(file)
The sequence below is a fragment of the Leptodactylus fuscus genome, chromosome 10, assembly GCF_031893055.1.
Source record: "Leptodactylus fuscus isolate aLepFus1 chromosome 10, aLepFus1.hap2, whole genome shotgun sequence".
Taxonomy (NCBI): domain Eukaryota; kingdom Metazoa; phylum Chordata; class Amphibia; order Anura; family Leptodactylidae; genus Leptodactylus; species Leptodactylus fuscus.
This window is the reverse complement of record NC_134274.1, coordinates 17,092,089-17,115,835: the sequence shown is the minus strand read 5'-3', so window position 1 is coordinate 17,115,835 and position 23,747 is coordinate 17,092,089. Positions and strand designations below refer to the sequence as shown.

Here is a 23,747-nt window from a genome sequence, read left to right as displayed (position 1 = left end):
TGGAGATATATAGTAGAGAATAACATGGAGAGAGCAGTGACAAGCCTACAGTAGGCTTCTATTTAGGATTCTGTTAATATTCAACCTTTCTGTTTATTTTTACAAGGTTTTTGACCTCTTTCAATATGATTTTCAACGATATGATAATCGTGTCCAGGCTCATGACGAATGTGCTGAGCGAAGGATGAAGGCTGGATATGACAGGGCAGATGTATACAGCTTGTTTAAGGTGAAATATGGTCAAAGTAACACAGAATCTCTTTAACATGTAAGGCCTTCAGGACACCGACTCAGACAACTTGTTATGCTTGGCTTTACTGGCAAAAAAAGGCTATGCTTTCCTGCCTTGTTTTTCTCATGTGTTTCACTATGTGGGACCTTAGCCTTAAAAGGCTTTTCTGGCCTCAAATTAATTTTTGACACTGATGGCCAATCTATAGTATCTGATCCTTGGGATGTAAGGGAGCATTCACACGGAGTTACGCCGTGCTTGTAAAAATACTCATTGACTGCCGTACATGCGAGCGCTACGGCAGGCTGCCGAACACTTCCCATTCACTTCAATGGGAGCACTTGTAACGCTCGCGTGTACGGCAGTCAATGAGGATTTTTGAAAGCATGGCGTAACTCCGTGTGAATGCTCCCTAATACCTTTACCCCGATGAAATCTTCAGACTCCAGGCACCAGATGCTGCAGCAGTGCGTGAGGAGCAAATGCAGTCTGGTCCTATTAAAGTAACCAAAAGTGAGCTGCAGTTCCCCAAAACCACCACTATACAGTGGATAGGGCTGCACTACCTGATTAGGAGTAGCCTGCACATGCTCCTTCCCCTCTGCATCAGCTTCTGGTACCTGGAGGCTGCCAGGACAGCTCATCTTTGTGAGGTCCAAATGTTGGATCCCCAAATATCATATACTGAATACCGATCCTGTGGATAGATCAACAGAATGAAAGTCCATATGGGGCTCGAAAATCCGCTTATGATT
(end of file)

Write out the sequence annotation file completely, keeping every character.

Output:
The sequence below is a fragment of the Leptodactylus fuscus genome, chromosome 10, assembly GCF_031893055.1.
Source record: "Leptodactylus fuscus isolate aLepFus1 chromosome 10, aLepFus1.hap2, whole genome shotgun sequence".
Taxonomy (NCBI): domain Eukaryota; kingdom Metazoa; phylum Chordata; class Amphibia; order Anura; family Leptodactylidae; genus Leptodactylus; species Leptodactylus fuscus.
This window is the reverse complement of record NC_134274.1, coordinates 17,092,089-17,115,835: the sequence shown is the minus strand read 5'-3', so window position 1 is coordinate 17,115,835 and position 23,747 is coordinate 17,092,089. Positions and strand designations below refer to the sequence as shown.

Here is a 23,747-nt window from a genome sequence, read left to right as displayed (position 1 = left end):
TGGAGATATATAGTAGAGAATAACATGGAGAGAGCAGTGACAAGCCTACAGTAGGCTTCTATTTAGGATTCTGTTAATATTCAACCTTTCTGTTTATTTTTACAAGGTTTTTGACCTCTTTCAATATGATTTTCAACGATATGATAATCGTGTCCAGGCTCATGACGAATGTGCTGAGCGAAGGATGAAGGCTGGATATGACAGGGCAGATGTATACAGCTTGTTTAAGGTGAAATATGGTCAAAGTAACACAGAATCTCTTTAACATGTAAGGCCTTCAGGACACCGACTCAGACAACTTGTTATGCTTGGCTTTACTGGCAAAAAAAGGCTATGCTTTCCTGCCTTGTTTTTCTCATGTGTTTCACTATGTGGGACCTTAGCCTTAAAAGGCTTTTCTGGCCTCAAATTAATTTTTGACACTGATGGCCAATCTATAGTATCTGATCCTTGGGATGTAAGGGAGCATTCACACGGAGTTACGCCGTGCTTGTAAAAATACTCATTGACTGCCGTACATGCGAGCGCTACGGCAGGCTGCCGAACACTTCCCATTCACTTCAATGGGAGCACTTGTAACGCTCGCGTGTACGGCAGTCAATGAGGATTTTTGAAAGCATGGCGTAACTCCGTGTGAATGCTCCCTAATACCTTTACCCCGATGAAATCTTCAGACTCCAGGCACCAGATGCTGCAGCAGTGCGTGAGGAGCAAATGCAGTCTGGTCCTATTAAAGTAACCAAAAGTGAGCTGCAGTTCCCCAAAACCACCACTATACAGTGGATAGGGCTGCACTACCTGATTAGGAGTAGCCTGCACATGCTCCTTCCCCTCTGCATCAGCTTCTGGTACCTGGAGGCTGCCAGGACAGCTCATCTTTGTGAGGTCCAAATGTTGGATCCCCAAATATCATATACTGAATACCGATCCTGTGGATAGATCAACAGAATGAAAGTCCATATGGGGCTCGAAAATCCGCTTATGATT